Noémie Beaulieu Leads Young Canucks into Fourth at Junior World Triathlon Sprint Championships in Montreal
MONTREAL— Noémie Beaulieu finished just shy of the Junior World Triathlon Sprint Championship podium after a hard-fought fourth-place effort on the streets of Old Montreal Friday.
The 18-year-old Quebecer dug deep to clock a time of 58:14 in the duathlon format. Heavy rains pouring down in the Quebec area over the last 24 hours forced World Triathlon race officials to change the race to a 2.5km run, 20km bike followed by a 5km run.
“It was a bit different being a duathlon because that is not what we were supposed to race, but I was still really happy to be racing in front of my home crowd. It was wild,” said Beaulieu.
After an 11th-place opening run time, the Canadian youngster settled into a large lead pack of 19 for the highly-technical 20-kilometre ride through the nation’s cultural capital.
“My first run went really well. I had a good transition onto the bike. It was a hard course because there was quite a lot of turns and we were a big group so it was hard to position myself,” said Beaulieu.
The young Canuck played her tactics to near perfection, positioning herself at the front of the pack in the final lap on the pedals. She brought the hometown crowd to their feet as she was first to storm out of second transition and onto the five-kilometre run with Germany’s Julia Brocker on her shoulder and Sweden’s Tilda Mansson and Germany’s Jule Behrens steps behind.
After the first of two laps, Beaulieu, Brocker and Switzerland’s Livia Gross were running 23 seconds off the pace set by Mansson and Behrens.
In the end it was Mansson surging to the World Championship sprint crown, winning with a time of 57:17. Behrens settled for second spot at 57:29, while Gross topped Canada’s Beaulieu for the bronze medal with a time of 58:03.
“The day went really well and with the crowd, it was just really fun,” added Beaulieu who is competing in her last year as a junior. “I was just happy to be on the start line because I was (sick) recently and wasn’t even sure if I could compete. I’m really happy with this result. I wasn’t expecting it.”
Beaulieu was at the finish to greet three other Canadian women who represent the future of the sport in Canada. Vancouver’s Sidney Clement finished in 23rd spot with a time of 1:01:05, edging out teammate Clara Normand (Coteau-du-Lac, Que.) at the line in a photo finish. Victoria’s Heidi Henry stopped the clock at 1:02:14 for 35th spot.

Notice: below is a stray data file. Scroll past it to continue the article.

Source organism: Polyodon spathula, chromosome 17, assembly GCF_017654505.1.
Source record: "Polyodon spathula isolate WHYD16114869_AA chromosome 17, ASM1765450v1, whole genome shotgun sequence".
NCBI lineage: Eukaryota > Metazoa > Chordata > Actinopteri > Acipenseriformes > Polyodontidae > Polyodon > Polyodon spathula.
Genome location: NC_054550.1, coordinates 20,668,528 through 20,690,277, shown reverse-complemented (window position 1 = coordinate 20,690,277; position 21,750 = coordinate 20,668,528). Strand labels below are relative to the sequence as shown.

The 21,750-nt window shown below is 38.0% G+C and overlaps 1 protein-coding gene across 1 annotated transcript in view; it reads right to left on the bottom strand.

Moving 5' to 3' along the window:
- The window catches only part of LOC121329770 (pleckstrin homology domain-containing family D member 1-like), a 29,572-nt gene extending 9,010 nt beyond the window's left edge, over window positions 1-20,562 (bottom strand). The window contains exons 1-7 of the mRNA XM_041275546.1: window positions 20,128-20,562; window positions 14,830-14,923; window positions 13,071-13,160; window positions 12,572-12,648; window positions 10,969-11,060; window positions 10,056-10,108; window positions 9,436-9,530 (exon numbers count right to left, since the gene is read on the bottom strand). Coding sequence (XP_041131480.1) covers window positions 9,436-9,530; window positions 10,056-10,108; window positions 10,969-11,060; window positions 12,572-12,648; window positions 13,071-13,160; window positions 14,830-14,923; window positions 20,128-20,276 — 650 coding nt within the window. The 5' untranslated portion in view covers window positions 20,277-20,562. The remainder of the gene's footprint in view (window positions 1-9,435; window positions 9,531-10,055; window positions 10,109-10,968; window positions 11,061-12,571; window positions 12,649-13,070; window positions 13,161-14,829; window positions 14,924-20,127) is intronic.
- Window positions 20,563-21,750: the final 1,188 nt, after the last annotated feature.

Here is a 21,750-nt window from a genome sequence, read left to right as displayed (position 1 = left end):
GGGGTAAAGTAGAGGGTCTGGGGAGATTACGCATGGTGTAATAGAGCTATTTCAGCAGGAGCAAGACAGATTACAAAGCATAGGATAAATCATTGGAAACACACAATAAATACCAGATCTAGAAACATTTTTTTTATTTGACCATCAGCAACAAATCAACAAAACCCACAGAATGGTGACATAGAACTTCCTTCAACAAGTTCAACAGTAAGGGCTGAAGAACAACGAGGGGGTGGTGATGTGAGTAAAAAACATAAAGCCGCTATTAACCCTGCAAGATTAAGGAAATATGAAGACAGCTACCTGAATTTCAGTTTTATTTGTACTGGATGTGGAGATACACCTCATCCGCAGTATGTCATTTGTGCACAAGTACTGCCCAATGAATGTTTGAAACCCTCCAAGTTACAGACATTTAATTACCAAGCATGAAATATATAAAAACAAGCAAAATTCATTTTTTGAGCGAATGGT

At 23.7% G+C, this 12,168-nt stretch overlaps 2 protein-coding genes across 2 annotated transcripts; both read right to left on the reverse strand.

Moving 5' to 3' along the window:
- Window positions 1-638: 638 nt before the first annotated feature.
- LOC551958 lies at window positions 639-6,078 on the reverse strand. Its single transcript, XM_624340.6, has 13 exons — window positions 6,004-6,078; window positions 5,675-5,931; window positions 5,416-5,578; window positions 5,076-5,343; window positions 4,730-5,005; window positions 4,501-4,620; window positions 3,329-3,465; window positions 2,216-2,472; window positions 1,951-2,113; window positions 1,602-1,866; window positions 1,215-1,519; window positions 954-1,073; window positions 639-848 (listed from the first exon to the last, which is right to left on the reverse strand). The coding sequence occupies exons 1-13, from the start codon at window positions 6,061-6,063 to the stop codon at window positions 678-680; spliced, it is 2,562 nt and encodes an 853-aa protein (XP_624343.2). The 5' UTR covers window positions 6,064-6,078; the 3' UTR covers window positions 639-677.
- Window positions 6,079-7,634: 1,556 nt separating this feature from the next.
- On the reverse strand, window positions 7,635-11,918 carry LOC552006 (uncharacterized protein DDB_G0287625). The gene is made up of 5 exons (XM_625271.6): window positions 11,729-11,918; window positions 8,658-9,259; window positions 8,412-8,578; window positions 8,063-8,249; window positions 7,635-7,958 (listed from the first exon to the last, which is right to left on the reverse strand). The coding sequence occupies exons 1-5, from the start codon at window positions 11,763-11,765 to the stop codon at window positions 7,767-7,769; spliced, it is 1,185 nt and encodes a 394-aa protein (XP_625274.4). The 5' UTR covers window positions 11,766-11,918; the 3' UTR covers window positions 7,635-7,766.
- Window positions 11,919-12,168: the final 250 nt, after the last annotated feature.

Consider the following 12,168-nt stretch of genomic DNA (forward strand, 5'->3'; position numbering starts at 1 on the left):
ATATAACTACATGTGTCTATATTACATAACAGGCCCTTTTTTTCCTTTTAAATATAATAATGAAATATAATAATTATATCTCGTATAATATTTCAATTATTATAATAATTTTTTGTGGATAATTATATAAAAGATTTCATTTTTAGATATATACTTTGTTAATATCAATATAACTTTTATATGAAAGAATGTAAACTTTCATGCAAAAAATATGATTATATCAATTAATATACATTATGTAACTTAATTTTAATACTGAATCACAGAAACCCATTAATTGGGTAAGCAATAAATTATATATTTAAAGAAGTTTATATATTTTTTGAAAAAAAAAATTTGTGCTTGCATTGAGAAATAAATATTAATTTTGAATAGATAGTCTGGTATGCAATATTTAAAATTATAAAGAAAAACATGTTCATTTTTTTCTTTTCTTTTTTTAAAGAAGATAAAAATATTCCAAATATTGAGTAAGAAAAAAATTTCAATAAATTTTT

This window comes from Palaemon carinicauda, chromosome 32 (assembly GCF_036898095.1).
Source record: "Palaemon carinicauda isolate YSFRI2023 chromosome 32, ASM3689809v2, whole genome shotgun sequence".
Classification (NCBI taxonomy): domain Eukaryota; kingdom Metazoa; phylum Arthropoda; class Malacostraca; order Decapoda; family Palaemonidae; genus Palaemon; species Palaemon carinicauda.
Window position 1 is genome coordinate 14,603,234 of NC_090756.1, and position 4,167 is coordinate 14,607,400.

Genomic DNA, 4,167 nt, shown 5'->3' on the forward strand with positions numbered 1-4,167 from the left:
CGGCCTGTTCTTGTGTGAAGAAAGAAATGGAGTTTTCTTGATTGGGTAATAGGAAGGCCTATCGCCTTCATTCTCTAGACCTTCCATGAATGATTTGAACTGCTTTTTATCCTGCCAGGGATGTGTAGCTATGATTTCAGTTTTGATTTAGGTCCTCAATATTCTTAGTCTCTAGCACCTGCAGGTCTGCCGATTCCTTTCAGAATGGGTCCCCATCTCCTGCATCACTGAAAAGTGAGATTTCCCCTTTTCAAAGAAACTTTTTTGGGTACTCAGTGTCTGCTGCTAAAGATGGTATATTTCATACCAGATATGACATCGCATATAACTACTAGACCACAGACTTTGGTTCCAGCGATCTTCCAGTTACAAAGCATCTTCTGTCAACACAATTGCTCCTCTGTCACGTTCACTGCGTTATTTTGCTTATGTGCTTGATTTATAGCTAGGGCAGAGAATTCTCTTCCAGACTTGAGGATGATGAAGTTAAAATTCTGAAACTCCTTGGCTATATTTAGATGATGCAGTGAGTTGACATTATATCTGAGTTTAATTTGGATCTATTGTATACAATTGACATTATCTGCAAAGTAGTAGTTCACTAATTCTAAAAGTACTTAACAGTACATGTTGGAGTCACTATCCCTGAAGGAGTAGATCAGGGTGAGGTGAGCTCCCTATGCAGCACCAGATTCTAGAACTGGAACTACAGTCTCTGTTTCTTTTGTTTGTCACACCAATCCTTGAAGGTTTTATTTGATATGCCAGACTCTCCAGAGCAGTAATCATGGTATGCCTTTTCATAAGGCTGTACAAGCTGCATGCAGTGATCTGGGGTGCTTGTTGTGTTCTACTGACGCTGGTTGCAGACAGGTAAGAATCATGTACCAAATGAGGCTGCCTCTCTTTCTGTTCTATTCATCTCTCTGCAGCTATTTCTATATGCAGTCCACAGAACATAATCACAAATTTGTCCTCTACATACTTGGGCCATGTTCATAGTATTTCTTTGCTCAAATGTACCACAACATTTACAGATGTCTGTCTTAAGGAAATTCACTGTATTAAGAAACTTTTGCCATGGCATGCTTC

In the junior men’s duathlon event, it was Mathis Beaulieu leading the charge for the Canucks in seventh place.
The 17-year-old from Quebec City finished just 19 seconds off the podium pace with a time of 52:19.
Beaulieu led the 61-man field around the opening 2.5-kilometre run course. He came out out of T1 in seventh spot where he jockeyed for position throughout a 30-man lead pack that formed for the 20-kilometre bike course.
“The race started pretty fast. I tried to set a fast pace at the front so the guys would ease off a bit and stretch the pack,” said Beaulieu, who is of no relation to Noémie. “I was very comfortable when I got on the bike, but my legs started to cramp up on the second lap. I had to put the bike down, stretch and get back on, so I lost contact with the pack, which complicated things. I got off the bike 15 to 30 seconds after the first pack.”
When foot hit pavement for the final time, Beaulieu was in 24th spot. He picked off 17 athletes in the field in the first half of the last run where he remained in seventh spot.
“I tried to build from there but it was difficult at first because of the cramps, but it got better in the end. It’s a bit disappointing. I want to do better next year.”
Thomas Hansmaennel, of France, won the men’s race with a time of 51:40. Australia’s Toby Powers stormed to the silver medal position on the podium at 51:57. Reese Vannerson, of the United States, snagged the final spot on the podium at 52 minutes flat.
Louis Marchand (Varennes, Que.) placed 43rd at 56:23. Nathan Grondin (Quebec City) was 48th at 58:00, while Sage Sulentic (Dundas, Ont.) did not finish the race.
Five Canucks will be on the start line for the unique Groupe Copley World Triathlon Championship Series Eliminator race, June 24-25.
The Eliminator is an action-packed race format that takes place over two days. On June 24, 60 athletes in each gender will race in one of two super sprint qualification heats: 1km run, 7.2km bike and 2km run. The top-10 finishers in each qualifying race, as well as the top-five finishers in the repechage races for those who did not qualify in the qualifying races will advance to the finals on June 25.
The 30 ranked athletes will line up on the second day to compete for gold in three more super sprints. At the end of Stage 1, 20 athletes will advance to Stage 2, with the last 10 to cross the line being eliminated. At the end of Stage 2, only 10 people will advance to Stage 3, the final race, with the rest all being eliminated. The last race of the day will see the 10 best athletes still in the running battle for the medals in a dramatic final.
For complete race and schedule details on the Groupe Copley World Triathlon https://montreal.triathlon.org/
Triathlon Canada is the governing body of the sport in the country. Triathlon Canada’s more than 22,000 members include athletes, coaches and officials from the grassroots to elite levels. With the support of its valued corporate partners – 94 FORWARD, 2XU Canada, Training Peaks, Subaru Canada – along with the City of Victoria, Government of Canada, Canadian Olympic Committee, Canadian Paralympic Committee, and Own the Podium, Triathlon Canada develops Olympic, Paralympic and World Champions in all race disciplines. For more information on Triathlon Canada, please visit us at www.triathloncanada.com.
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